18 - The Michigan Daily -- Thursday, November 17, 1994
Ukraine to discard
Los Angeles Times
KIEV, Ukraine - After three
years of agonized wrangling, the
Ukrainian Parliament closed another
Cold War chapter yesterday by agree-
ing to join the Nuclear Non-Prolifera-
tion Treaty and surrender its nuclear
However, lawmakers qualified
their approval of the treaty by de-
manding that the United States, Brit-
ain, France and Russia sign an inter-
national agreement promising not to
attack Ukraine militarily or economi-
cally after it dismantles its 1,800
nuclear warheads, the third-largest
atomic arsenal in the world.
U.S. and Russian officials had lob-
bied hard to extract the agreement
from arecalcitrant legislature that has
long feared Ukraine's problems would
drop to the bottom of the world's
agenda once the former Soviet repub-
lic ceased to be a nuclear power.
Ukrainian President Leonid D.
Kuchma warned of financial ruin and
political ostracism if lawmakers in-
sisted on keeping the 176 missiles left
on Ukrainian territory when the So-
viet Union collapsed. "What will the
treaty give Ukraine?" Kuchma asked
lawmakers. "A goodreputation, which
we don't have now."
The Parliament, or Rada, voted
301-8, with 20 abstentions, to join the
160 other countries that have already
signed the non-proliferation treaty.
The vote means Kuchma will get a
more sympathetic reception when he
makes his first state visit to the United
States next week and asks for more
help in reviving Ukraine's moribund
U.S. Ambassador William Miller,
who watched the voting from the Rada
gallery, predicted that the vote "will
clear the way for strengthening rela-
tions between the United States and
In Washington, State Department
spokeswoman Christine Shelly ap-
plauded the ratification and declared
the Clinton administration "takes a
strong interest in Ukraine's indepen-
dence, its sovereignty and its existing
"Keida" frolicks with a skateboard next to the fish fountain while she waits with her owner for the Phish concert.
Continued from Page 1
ing issue. I voted yes because I've
received help from the tenants' union
myself in the past," LSA senior Sean
Kinlin said. "I think even though not
all of their clients are students, the
majority of their clients are students,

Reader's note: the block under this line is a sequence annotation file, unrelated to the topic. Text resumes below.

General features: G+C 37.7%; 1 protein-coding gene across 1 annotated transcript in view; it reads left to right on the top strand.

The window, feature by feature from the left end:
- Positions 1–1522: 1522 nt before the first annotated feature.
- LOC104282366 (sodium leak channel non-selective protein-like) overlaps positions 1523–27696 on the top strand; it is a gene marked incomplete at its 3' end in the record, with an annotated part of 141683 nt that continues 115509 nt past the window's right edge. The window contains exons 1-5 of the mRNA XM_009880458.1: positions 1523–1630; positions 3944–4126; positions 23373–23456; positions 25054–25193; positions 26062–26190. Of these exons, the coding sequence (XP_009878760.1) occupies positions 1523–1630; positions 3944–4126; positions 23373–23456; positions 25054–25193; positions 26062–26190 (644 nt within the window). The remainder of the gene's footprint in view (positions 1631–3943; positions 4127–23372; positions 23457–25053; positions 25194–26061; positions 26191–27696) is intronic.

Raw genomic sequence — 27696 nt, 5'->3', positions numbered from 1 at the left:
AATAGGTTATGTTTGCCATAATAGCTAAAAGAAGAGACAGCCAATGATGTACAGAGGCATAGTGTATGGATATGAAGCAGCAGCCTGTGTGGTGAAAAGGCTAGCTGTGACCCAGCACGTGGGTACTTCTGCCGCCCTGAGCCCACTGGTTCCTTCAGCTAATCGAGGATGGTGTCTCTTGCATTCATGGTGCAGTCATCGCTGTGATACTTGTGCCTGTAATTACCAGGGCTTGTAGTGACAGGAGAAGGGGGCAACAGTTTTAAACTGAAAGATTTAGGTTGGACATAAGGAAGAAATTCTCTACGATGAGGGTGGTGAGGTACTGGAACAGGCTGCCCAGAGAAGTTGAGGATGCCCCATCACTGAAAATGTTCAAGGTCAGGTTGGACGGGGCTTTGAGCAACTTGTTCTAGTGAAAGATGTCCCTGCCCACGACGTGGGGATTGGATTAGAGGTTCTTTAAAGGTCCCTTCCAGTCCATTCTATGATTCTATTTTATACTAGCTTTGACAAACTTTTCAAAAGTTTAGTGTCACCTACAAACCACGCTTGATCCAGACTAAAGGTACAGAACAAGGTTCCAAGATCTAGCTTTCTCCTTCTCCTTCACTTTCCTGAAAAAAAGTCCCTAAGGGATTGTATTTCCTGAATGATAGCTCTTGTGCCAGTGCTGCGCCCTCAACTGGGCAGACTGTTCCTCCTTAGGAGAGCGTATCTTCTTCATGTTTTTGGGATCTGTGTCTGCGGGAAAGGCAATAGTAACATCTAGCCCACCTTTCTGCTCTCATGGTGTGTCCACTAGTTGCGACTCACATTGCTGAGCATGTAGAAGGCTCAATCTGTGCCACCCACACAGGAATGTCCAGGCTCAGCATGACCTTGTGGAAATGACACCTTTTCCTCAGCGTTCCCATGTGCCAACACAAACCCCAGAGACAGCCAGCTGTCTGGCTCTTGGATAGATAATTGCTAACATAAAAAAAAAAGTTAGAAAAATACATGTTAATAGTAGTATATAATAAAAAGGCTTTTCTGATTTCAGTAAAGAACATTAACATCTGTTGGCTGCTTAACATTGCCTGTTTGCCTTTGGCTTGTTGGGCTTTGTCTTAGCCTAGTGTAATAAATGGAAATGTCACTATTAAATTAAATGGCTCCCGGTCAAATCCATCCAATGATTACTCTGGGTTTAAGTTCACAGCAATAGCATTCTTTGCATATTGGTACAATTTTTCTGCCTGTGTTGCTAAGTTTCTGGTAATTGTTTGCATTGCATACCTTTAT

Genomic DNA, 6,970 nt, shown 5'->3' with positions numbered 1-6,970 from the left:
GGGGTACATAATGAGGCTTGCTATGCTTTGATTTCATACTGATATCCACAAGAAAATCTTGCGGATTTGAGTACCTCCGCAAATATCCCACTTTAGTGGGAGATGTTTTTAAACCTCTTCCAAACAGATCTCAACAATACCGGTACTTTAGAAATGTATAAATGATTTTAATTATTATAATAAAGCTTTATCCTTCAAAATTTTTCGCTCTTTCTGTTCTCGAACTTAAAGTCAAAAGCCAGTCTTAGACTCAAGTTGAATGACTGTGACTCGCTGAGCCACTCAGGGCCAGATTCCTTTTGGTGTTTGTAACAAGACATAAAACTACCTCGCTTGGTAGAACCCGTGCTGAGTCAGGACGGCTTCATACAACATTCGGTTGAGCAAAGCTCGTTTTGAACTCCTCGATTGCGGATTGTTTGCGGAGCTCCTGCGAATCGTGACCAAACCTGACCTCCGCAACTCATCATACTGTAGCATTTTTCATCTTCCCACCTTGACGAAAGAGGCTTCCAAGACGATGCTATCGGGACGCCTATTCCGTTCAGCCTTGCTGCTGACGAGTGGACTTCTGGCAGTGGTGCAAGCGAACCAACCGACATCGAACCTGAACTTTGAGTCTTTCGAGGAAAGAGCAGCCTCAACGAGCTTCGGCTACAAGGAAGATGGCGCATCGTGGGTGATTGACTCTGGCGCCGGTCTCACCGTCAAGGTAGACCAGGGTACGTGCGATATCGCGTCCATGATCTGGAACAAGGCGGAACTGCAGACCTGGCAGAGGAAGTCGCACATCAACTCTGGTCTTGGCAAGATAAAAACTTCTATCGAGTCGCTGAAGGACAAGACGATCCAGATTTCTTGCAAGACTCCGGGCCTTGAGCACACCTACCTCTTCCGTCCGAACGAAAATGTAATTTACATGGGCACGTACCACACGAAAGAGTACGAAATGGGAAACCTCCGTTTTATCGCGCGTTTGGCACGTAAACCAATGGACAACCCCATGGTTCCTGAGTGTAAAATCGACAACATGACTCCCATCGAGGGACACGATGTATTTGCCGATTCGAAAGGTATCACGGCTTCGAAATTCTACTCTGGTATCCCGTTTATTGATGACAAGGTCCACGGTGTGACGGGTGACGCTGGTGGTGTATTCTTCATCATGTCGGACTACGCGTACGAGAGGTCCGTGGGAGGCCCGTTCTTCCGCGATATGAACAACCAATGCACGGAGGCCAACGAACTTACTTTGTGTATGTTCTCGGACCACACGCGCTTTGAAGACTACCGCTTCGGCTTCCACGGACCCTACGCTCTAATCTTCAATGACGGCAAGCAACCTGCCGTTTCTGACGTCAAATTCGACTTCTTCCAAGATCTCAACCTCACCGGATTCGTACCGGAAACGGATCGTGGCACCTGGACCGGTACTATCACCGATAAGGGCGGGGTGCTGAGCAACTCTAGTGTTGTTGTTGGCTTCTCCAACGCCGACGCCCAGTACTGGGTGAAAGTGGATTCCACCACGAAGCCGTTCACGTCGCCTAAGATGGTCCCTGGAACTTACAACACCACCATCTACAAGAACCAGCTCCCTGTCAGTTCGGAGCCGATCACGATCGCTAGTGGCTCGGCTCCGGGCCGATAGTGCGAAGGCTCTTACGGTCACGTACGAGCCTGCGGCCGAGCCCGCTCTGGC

and we should support them."
Even if the campaigning in this
election has been low key until yes-
terday, the issues may bring more
people out to vote. MSA poll worker
Seth Altman said he thinks this term's
turnout will be larger than last year.
"LSA is big, and I think Rackham
may be even bigger," said Altman,
who was working at a polling site in
the Fishbowl. "I'm guessing, but I'd
say it could be 10 to 15 percent (turn-
Julie Kashen, who was working
with Altman, disagreed. "I think that
the Fishbowl isjust where most people
vote, and the turnout's not necessar-
ily different (than any other year)."
Official estimates of voter turnout
will not be available until after polls
close tomorrow, said MSA Election
Director Christine Young.
"We get a list of all registered
students from the registrar's office,
and we post it on the wall. Then we
take the ballots, check the name and
I.D. (number) to make sure that per-
son is a student here. Then we high-
light the name on the list, so we know
that person voted," Young said.
Young said the validation process
may be delayed until tonight. "I just
received the list from the registrar's
office, and we're trying to piece it @
together so we can put it up on the
walls. It's taking more time than we
expected," she said.
Some polling sites will be open as
late as 9:45 p.m.
United States drops
objections to lifting
sanctions after Iraq
renounces claims to
UNITED NATIONS (AP)- The
Security Council yesterday welcomed
Iraq's recognition of Kuwait after a
protracted debate that revealed the
near-total isolation of the United
States on the issue of lifting sanc-
In a unanimously approved decla-
ration read by U.S. Ambassador to
the United Nations Madeleine K.
Albright, president for the month of
November, the council said it "con-
siders this decision by Iraq to be a
significant step in the direction to-
wards implementation of the relevant
Security Council resolutions."
Until a compromise was finally
reached, the United States, supported
only by Britain, found itself opposed
by the 13 other members of the coun-
cil on the wording of the declaration
that amounted to the United Nations'
official acknowledgment of Iraq's
renunciation of its claims to a country
it invaded in 1990, leading to the
Persian Gulf war.
On the surface, the debate sounded
like a squabble over quibbles; a U.S.
official derided it as an argument over
"semicolons and colons."
But the debate reflected deep divi-
sions within the Security Council,
and it is now clear that there is very
little support for the Clinton
administration's insistence that all
sanctions must remain in place on
Iraq until it complies with a host of
Security Council resolutions. The pre-
vailing view appears to be that if Iraq
allows a system of permanent moni-
toring for arms violations on its soil,
then the council should reward Iraqi
leader Saddam Hussein in six months
or so with at least a partial lifting of
the ban on its sale of oil.
Some ambassadors also displayed
annoyance over a packet of aerial
photographs that Albright passed
around on Monday as evidence that
Hussein was lavishing more than $1
billion on the restoration and con-
struction of government palaces and
lavish residences while bemoaning
the effects of the international eco-
"The buildings were wasteful,"
said one Security Council ambassa-
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